Son Little, 38, is making his first trip to SXSW, with momentum gathering since the release of his EP Things I Forgot in April. Livingston got his start in the Philly music scene when he played bass at the Black Lily jam sessions at Old City's Five Spot in the early '00s.
When the late Roots manager Richard Nichols became a fan, "that was what first gave me the inclination that I might be able to do something with my own stuff," Livingston said last week. "He called himself the 'Cool Hunter,' and I said, 'Well I must be a little bit cool.' "
Livingston sang on the Roots' The Tipping Point and Undun, and he teamed with RJD2 on the Icebird project in 2011. "He has such eclectic taste and allows himself free rein musically, and that's kind of how I roll, too. I don't really restrict myself," says the emotive singer, who names Howlin' Wolf, Etta James, Kurt Cobain, John Lennon, and Ozzy Osbourne as his favorite raw-throated vocalists.
"O Mother," Son Little's stirring new song, was written while touring in Europe after news broke of racial unrest in Ferguson, Mo. "That song has a lot of different points of genesis," he says. "I was 3,000 miles away from home, and I was reminded of the way I feel when I'm driving in my car and I haven't done anything wrong . . . but I still feel afraid when I see police lights flashing."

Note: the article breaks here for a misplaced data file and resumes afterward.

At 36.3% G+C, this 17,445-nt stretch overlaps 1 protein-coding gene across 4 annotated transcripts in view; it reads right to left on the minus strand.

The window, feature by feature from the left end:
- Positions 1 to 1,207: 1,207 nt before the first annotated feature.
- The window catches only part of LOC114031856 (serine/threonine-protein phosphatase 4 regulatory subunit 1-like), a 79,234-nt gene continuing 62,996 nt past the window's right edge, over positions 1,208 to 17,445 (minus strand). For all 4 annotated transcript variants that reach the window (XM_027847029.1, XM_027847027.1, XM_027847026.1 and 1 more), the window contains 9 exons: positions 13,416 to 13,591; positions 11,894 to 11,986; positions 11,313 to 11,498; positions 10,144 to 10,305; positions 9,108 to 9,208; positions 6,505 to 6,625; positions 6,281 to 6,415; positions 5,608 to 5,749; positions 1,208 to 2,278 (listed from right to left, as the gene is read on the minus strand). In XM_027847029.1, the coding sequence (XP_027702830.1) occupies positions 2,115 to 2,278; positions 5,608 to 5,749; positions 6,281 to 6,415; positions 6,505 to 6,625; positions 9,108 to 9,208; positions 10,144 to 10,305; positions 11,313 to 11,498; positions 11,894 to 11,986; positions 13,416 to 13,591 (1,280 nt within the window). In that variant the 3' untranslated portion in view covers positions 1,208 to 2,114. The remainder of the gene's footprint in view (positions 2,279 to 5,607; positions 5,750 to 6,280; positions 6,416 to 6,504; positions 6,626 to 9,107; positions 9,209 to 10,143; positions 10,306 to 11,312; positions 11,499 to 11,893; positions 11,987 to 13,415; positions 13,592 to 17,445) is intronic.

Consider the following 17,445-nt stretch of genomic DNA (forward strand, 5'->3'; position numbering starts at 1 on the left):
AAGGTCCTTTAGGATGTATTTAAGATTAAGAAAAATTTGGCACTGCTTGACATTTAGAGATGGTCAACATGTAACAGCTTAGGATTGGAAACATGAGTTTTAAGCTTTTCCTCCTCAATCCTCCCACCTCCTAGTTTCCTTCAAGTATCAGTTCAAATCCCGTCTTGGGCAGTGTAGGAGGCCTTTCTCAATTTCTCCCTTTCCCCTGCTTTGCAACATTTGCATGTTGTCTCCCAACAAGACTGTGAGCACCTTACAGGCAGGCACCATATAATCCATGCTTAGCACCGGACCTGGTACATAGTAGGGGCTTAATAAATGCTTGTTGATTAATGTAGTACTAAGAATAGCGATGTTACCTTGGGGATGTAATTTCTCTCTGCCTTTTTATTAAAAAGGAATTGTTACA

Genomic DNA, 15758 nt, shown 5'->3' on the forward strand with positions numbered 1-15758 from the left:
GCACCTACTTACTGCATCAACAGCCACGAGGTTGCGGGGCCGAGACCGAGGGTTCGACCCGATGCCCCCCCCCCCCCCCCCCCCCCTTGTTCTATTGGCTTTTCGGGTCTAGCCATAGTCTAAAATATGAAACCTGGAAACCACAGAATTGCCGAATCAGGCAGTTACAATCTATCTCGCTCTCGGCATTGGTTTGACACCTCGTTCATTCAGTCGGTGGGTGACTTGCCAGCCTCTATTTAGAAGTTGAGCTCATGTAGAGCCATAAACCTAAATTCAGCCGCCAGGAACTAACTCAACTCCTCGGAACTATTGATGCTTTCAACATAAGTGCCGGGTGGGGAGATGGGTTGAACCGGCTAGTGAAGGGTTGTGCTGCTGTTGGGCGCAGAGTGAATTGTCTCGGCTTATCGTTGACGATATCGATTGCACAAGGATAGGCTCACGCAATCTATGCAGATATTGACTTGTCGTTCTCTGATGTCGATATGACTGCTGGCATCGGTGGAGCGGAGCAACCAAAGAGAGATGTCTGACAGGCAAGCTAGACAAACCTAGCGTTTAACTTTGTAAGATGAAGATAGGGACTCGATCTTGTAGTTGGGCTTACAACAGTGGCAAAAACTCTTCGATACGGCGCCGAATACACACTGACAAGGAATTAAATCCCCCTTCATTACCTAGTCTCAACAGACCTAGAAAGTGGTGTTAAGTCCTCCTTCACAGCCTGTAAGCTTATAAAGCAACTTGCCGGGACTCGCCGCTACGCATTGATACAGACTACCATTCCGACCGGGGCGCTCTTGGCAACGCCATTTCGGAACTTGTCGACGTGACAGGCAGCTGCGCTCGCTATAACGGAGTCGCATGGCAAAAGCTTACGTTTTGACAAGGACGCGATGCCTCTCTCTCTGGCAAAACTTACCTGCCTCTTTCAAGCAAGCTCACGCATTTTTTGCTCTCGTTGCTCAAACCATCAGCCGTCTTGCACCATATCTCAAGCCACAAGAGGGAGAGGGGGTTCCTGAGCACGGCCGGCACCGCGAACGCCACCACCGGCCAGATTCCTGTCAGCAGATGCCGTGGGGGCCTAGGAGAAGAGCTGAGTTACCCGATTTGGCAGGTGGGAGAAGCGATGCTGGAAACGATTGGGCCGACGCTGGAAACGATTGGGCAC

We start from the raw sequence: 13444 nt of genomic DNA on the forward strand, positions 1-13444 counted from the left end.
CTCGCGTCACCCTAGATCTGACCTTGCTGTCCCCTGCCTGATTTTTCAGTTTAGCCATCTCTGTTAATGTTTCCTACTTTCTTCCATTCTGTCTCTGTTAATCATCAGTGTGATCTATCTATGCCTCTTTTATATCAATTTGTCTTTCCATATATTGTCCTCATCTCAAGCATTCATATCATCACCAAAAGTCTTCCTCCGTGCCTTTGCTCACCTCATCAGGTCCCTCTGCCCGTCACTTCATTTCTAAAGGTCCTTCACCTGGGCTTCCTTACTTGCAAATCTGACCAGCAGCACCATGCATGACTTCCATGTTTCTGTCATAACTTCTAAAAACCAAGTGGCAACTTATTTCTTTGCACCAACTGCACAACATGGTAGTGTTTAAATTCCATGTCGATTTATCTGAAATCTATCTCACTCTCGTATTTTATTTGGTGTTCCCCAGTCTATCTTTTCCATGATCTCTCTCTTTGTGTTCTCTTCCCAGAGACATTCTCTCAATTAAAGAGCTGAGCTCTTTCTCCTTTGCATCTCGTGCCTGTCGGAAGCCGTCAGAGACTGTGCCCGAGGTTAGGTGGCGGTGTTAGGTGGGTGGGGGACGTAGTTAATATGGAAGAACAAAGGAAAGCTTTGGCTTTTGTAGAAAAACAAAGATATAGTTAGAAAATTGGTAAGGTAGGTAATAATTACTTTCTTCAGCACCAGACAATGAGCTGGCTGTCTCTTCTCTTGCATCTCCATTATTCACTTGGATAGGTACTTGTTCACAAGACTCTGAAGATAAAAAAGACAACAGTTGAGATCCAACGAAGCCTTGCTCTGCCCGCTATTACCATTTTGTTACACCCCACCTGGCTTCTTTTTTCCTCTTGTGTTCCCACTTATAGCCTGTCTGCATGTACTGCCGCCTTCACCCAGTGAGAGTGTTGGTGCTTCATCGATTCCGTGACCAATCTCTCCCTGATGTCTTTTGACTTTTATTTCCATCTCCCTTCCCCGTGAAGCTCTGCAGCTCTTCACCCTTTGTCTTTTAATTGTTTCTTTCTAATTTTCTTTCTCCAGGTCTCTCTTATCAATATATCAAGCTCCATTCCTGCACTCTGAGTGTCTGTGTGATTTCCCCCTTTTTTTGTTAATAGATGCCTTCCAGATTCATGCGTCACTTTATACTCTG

Livingston, who lives in Princeton, has an album due on the label Anti- this year. He's doing SXSW gigs during the Interactive and Music festival. His goal is to "play some tunes in the sun. I don't have any specific expectations. I'm just excited to share what we've been doing, repeatedly."
Rappers Oliver "Twist" Feighan and DeQuincy "Moosh" Coleman-McRae were on the road last week on a club-headlining tour ending up in Texas. The duo, both 22, have been best friends since first grade. They had a packed side-stage gig at the Made in America festival last summer, and put out their Living Out Loud EP in April.
"We've never been to SXSW," said Feighan, sharing a mobile phone with Coleman-McRae as their van headed from Atlanta to Lexington, Ky., this week. "It's our first time performing and just being there as a fan of music and networking, so we're pretty pumped."
The duo see SXSW as an opportunity to get their band name - and brand name - out to as many people as they can. "There's no better time for us to go," Coleman-McRae says. "In the past, I don't think we were ready, music-wise, fanbase-wise, and brand-wise as well. We're going there to showcase ourselves, our whole sound, everything we're doing."
Silver said RecPhilly means to fill a void in a city loaded with musical talent, but short on music industry presence, by functioning as a network of "all of the small businesses that a musician needs so they can have a successful career in Philadelphia without leaving Philadelphia."
The goal of the RecPhilly showcase, put on in conjunction with promo group What Scene?, "is to shine light on Philadelphia talent and impress SXSW with what Philadelphia can bring as an independent brand," Silver says. "If the place is filled, it won't be a question when I reach out next year. This could be the start of a Philadelphia showcase tradition."